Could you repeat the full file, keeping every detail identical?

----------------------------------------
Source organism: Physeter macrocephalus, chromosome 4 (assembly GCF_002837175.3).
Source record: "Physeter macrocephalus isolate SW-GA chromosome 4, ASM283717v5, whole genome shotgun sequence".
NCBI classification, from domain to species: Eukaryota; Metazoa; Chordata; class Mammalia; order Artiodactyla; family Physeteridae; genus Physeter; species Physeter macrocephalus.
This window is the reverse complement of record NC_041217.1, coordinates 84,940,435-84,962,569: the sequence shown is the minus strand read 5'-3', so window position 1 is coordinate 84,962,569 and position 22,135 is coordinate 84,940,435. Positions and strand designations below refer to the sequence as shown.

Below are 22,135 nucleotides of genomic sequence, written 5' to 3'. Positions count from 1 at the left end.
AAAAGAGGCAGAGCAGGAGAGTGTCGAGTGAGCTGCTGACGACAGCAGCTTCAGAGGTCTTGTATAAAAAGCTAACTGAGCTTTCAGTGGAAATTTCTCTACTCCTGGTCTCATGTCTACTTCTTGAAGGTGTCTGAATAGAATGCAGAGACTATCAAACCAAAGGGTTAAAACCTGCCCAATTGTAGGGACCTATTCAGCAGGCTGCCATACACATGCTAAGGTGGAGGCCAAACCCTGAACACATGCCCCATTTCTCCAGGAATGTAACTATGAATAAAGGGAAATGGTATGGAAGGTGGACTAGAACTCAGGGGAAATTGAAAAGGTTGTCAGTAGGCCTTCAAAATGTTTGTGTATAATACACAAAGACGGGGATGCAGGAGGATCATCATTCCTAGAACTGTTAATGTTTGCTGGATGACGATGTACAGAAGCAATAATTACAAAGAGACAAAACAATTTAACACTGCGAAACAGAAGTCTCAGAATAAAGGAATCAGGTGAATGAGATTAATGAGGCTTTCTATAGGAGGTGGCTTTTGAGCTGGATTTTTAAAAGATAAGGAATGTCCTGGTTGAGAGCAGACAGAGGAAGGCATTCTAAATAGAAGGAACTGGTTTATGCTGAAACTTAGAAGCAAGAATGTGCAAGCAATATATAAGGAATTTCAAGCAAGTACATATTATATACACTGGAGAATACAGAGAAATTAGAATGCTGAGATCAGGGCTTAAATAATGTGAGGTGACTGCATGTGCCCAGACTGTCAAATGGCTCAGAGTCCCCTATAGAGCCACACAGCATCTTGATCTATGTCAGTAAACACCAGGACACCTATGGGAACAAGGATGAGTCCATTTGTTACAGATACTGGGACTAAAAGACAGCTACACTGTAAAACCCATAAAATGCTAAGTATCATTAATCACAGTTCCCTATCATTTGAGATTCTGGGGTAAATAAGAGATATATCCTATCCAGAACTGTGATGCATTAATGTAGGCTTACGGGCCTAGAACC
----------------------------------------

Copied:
Source organism: Physeter macrocephalus, chromosome 4 (assembly GCF_002837175.3).
Source record: "Physeter macrocephalus isolate SW-GA chromosome 4, ASM283717v5, whole genome shotgun sequence".
NCBI classification, from domain to species: Eukaryota; Metazoa; Chordata; class Mammalia; order Artiodactyla; family Physeteridae; genus Physeter; species Physeter macrocephalus.
This window is the reverse complement of record NC_041217.1, coordinates 84,940,435-84,962,569: the sequence shown is the minus strand read 5'-3', so window position 1 is coordinate 84,962,569 and position 22,135 is coordinate 84,940,435. Positions and strand designations below refer to the sequence as shown.

Below are 22,135 nucleotides of genomic sequence, written 5' to 3'. Positions count from 1 at the left end.
AAAAGAGGCAGAGCAGGAGAGTGTCGAGTGAGCTGCTGACGACAGCAGCTTCAGAGGTCTTGTATAAAAAGCTAACTGAGCTTTCAGTGGAAATTTCTCTACTCCTGGTCTCATGTCTACTTCTTGAAGGTGTCTGAATAGAATGCAGAGACTATCAAACCAAAGGGTTAAAACCTGCCCAATTGTAGGGACCTATTCAGCAGGCTGCCATACACATGCTAAGGTGGAGGCCAAACCCTGAACACATGCCCCATTTCTCCAGGAATGTAACTATGAATAAAGGGAAATGGTATGGAAGGTGGACTAGAACTCAGGGGAAATTGAAAAGGTTGTCAGTAGGCCTTCAAAATGTTTGTGTATAATACACAAAGACGGGGATGCAGGAGGATCATCATTCCTAGAACTGTTAATGTTTGCTGGATGACGATGTACAGAAGCAATAATTACAAAGAGACAAAACAATTTAACACTGCGAAACAGAAGTCTCAGAATAAAGGAATCAGGTGAATGAGATTAATGAGGCTTTCTATAGGAGGTGGCTTTTGAGCTGGATTTTTAAAAGATAAGGAATGTCCTGGTTGAGAGCAGACAGAGGAAGGCATTCTAAATAGAAGGAACTGGTTTATGCTGAAACTTAGAAGCAAGAATGTGCAAGCAATATATAAGGAATTTCAAGCAAGTACATATTATATACACTGGAGAATACAGAGAAATTAGAATGCTGAGATCAGGGCTTAAATAATGTGAGGTGACTGCATGTGCCCAGACTGTCAAATGGCTCAGAGTCCCCTATAGAGCCACACAGCATCTTGATCTATGTCAGTAAACACCAGGACACCTATGGGAACAAGGATGAGTCCATTTGTTACAGATACTGGGACTAAAAGACAGCTACACTGTAAAACCCATAAAATGCTAAGTATCATTAATCACAGTTCCCTATCATTTGAGATTCTGGGGTAAATAAGAGATATATCCTATCCAGAACTGTGATGCATTAATGTAGGCTTACGGGCCTAGAACC